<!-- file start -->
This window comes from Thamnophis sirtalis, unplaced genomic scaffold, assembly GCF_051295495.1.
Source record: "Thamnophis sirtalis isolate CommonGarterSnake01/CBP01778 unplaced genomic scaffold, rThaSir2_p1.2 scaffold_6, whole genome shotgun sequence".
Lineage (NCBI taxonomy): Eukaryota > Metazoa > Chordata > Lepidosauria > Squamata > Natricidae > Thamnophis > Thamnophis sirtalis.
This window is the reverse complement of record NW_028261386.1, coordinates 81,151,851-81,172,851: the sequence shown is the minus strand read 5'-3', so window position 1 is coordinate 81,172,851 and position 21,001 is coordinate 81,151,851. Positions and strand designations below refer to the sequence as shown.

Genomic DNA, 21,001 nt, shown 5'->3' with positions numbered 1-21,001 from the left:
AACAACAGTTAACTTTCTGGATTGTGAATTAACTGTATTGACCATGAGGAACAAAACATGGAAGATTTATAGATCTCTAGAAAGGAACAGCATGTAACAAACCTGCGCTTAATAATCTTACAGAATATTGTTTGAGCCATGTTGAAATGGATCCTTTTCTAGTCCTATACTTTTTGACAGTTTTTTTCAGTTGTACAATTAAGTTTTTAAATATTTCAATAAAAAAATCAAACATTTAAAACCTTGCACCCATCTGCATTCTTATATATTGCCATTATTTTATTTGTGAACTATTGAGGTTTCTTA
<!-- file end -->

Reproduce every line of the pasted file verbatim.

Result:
This window comes from Thamnophis sirtalis, unplaced genomic scaffold, assembly GCF_051295495.1.
Source record: "Thamnophis sirtalis isolate CommonGarterSnake01/CBP01778 unplaced genomic scaffold, rThaSir2_p1.2 scaffold_6, whole genome shotgun sequence".
Lineage (NCBI taxonomy): Eukaryota > Metazoa > Chordata > Lepidosauria > Squamata > Natricidae > Thamnophis > Thamnophis sirtalis.
This window is the reverse complement of record NW_028261386.1, coordinates 81,151,851-81,172,851: the sequence shown is the minus strand read 5'-3', so window position 1 is coordinate 81,172,851 and position 21,001 is coordinate 81,151,851. Positions and strand designations below refer to the sequence as shown.

Genomic DNA, 21,001 nt, shown 5'->3' with positions numbered 1-21,001 from the left:
AACAACAGTTAACTTTCTGGATTGTGAATTAACTGTATTGACCATGAGGAACAAAACATGGAAGATTTATAGATCTCTAGAAAGGAACAGCATGTAACAAACCTGCGCTTAATAATCTTACAGAATATTGTTTGAGCCATGTTGAAATGGATCCTTTTCTAGTCCTATACTTTTTGACAGTTTTTTTCAGTTGTACAATTAAGTTTTTAAATATTTCAATAAAAAAATCAAACATTTAAAACCTTGCACCCATCTGCATTCTTATATATTGCCATTATTTTATTTGTGAACTATTGAGGTTTCTTA